Thursday, April 9, 2009

Poetry Friday: Happy Birthday, Lee Bennett Hopkins!

In honor of Lee's upcoming birthday, April 13, I'm sharing a review of a collection of autobiographical poems, BEEN TO YESTERDAYS. This collection was first published in 1995, and continues to be one I use in my classroom.


The emotion packed poems follow young Lee through his eventful and often painful adolescence. The very first poem in the collection is my favorite because it is a reminder that a picture might be worth a thousand words, but a picture doesn't always tell the truth.

from "Smile

for the camera."
the photographer
said
as we posed.
all dressed up
in our best
Sunday clothes.

"Smile big now.
Smile wide.
The five of you
look like
birds of a feather
nestled
together."


How many of us have appeared "like birds of a feather" for a photograph when things were actually falling apart?

I especially love the conversational tone of the poems, perfect for reminding us that some conversations are never forgotten such as when your parents tell you they're getting divorced. My mother was very angry when my father left us. I wish she would've softened the blow a little the way Lee's mother did in "Since."


But he's still
your Daddy.
He always will be.
He's still a good man.
Still part of me.

It's important to know
that he'll always
love you,
your sister,
your brother,
and Grandma too.


BEEN TO YESTERDAYS is always popular with my middle school students because they can identify with the topics Lee writes about. They have experienced: divorce, trying to figure out who they are, missing an absent parent, and the death of a loved one.The poems reach out to young people, even boys who claim they don't like poetry.

This is also an excellent collection to teach students about using voice in their writing. I use the poem,"Another" about overhearing parents argue and "the/dreaded/word—/divorce" as a prompt for my eighth graders to write about an overheard conversation. Kids overhear much more than we're ever aware of. Their poems retelling conversations range from hiliarious to deeply moving.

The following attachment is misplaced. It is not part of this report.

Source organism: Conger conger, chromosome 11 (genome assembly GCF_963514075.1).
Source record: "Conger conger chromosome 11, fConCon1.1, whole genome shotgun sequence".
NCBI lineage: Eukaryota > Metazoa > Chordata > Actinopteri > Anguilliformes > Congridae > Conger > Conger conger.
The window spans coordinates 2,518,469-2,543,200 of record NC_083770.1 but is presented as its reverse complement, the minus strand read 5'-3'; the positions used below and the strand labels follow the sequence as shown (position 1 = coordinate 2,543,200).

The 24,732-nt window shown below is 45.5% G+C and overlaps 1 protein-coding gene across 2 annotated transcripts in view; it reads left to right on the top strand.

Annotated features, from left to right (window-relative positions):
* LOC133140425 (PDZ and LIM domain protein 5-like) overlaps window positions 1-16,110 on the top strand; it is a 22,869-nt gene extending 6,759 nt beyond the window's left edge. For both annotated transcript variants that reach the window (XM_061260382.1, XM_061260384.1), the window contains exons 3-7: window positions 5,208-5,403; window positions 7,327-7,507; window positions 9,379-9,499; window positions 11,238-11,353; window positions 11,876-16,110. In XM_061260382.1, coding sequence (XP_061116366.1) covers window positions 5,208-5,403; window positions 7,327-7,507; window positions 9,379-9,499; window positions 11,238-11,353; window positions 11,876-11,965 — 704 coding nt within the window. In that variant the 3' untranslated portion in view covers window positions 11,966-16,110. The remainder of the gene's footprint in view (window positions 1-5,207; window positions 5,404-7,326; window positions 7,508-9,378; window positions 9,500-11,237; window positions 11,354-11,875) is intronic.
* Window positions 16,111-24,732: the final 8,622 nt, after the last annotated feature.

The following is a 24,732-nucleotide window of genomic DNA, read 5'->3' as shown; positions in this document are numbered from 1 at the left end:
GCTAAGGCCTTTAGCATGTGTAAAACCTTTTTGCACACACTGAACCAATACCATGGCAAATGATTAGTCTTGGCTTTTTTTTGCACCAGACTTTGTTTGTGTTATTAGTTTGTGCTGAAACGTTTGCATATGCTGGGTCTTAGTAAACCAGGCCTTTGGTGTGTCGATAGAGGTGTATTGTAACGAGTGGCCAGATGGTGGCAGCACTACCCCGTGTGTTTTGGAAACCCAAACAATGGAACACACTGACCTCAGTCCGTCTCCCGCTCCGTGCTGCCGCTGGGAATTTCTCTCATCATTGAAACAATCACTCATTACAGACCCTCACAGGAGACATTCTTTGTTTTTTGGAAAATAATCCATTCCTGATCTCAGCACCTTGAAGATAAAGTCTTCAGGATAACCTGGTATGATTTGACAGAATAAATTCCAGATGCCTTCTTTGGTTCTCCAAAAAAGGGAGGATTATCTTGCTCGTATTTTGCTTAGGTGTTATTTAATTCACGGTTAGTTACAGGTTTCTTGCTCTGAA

About writing the collection, Lee says, "I still marvel at my creating BEEN TO YESTERDAYS: POEMS OF A LIFE (BoydsMills Press) published over fourteen years ago…so long I almost forget writing it.The book received great national attention including being an SCBWI Golden KiteHonor Book and winning the Christopher Medal which was presented to me by James Earl Jones! But – I couldn’t attend the affair in NYC due to a prior commitment to a friend who had asked me a long time prior to speak at a dinner meeting in South Carolina! As I was eating spaghetti all I could think of was Mr. Jones. My agent, the great-late Marilyn E. Marlow accepted the award for me…and never let me forget the moment!

…YESTERDAYS continues to be read and read and used in all kinds of programs from youth groups to Al-Anon groups. The small book has touched so many; I never knew the power of the words could have gone on so long."



If you've read BEEN TO YESTERDAYS, read it again. I discover something new every time I read it. If you haven't read it yet, you're missing out on a great one!

The final stanzas in the poem, "To" make a perfect ending for the collection.

To
make
this world
a whole lot
brighter,

when
I grow up,
I'll
be
a
writer.


You sure have, made the world a whole lot brighter,Lee! Happy Birthday!

2 comments:

  1. wonderful!
    Thank you for sharing these poems!

    ReplyDelete
  2. Thank you, Angela. It's such a fantastic collection, I had a hard time choosing the ones to post.

    ReplyDelete